Intimately bound up in the religious teaching of Brahminism was the division of society into rigidly defined castes. In the earlier, Vedic period there had been class distinctions according to which the warrior class (Kshatriyas, or Rajanas) stood first in dignity and importance, next the priestly class (Brahmins), then the farmer class (Vaisyas), and last of all, the servile class of conquered natives (Sudras). With the development of Brahminism, these four divisions of society became stereotyped into exclusive castes, the highest place of dignity being usurped by the Brahmins. As teachers of the sacred Vedas, and as priests of the all-important sacrifices, they professed to be the very representatives of the gods and the peerage of the human race. No honor was too great for them, and to lay hands on them was a sacrilege. One of their chief sources of power and influence lay in their exclusive privilege to teach the youth of the three upper castes, for education then consisted largely in the acquisition of Vedic lore, which only priests could teach. Thus the three upper castes alone had the right to know the Vedas and to take part in the sacrifices, and Brahminism, far from being a religion open to all, was exclusively a privilege of birth, from which the despised caste of Sudras was excluded.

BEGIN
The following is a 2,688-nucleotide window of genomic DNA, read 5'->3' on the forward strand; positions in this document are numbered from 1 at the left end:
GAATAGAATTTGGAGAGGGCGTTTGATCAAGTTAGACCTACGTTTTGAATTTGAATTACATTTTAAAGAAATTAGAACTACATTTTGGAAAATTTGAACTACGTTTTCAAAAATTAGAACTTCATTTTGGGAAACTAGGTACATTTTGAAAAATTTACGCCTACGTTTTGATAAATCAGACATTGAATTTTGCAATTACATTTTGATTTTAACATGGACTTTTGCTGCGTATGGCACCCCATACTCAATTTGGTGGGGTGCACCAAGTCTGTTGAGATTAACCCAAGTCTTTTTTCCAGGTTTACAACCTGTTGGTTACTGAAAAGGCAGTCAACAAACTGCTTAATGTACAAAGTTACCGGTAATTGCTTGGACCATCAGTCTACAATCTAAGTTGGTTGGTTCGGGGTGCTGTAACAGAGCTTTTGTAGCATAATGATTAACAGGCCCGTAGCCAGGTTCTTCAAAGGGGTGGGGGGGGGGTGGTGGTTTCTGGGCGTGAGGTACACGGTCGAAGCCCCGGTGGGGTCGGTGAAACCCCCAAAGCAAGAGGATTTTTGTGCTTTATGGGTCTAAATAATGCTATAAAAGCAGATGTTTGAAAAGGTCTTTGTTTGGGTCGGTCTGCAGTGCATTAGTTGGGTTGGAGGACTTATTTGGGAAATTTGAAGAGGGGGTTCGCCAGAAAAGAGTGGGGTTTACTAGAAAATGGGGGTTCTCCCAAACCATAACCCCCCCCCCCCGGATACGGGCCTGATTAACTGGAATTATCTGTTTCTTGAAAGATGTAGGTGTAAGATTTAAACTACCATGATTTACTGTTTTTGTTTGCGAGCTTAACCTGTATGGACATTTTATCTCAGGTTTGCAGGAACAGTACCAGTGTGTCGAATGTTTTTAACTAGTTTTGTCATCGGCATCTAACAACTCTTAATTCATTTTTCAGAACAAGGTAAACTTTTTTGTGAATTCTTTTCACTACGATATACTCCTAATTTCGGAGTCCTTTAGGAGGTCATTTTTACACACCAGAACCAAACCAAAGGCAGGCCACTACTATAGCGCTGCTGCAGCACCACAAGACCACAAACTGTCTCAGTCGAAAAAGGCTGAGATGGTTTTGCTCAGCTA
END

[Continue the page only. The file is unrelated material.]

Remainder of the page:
The rite of initiation into Brahminism was conferred on male children only, when they began their studies under a Brahmin teacher, which took place generally in the eighth year of the Brahmin, and in the eleventh and twelfth years for the Kshatriya and the Vaisya respectively. It consisted in the investiture of the sacred cord, a string of white cotton yarn tired together at the ends, and worn like a deacon's stole, suspended on the left shoulder. The investiture was a sort of sacrament in virtue of which the youth was freed from guilt contracted from his parents and became Dvi-ja, twice-born, with the right to learn the sacred Vedic texts and to take part in the sacrifices. The period of studentship was not long for members of the warrior and farmer castes, but for the young Brahmin, who had to learn all the Vedas by heart, it consumed nine years or more. During this period, the student was subjected to severe moral discipline. He had to rise before the sun, and was not allow to recline until after sunset. He was denied rich and dainty foods, and what he ate at his two daily meals he had to beg. He was expected to observe the strictest chastity. He was bound to avoid music, dancing, gambling, falsehood, disrespect to superiors and to the aged, covetousness, anger, and injury to animals.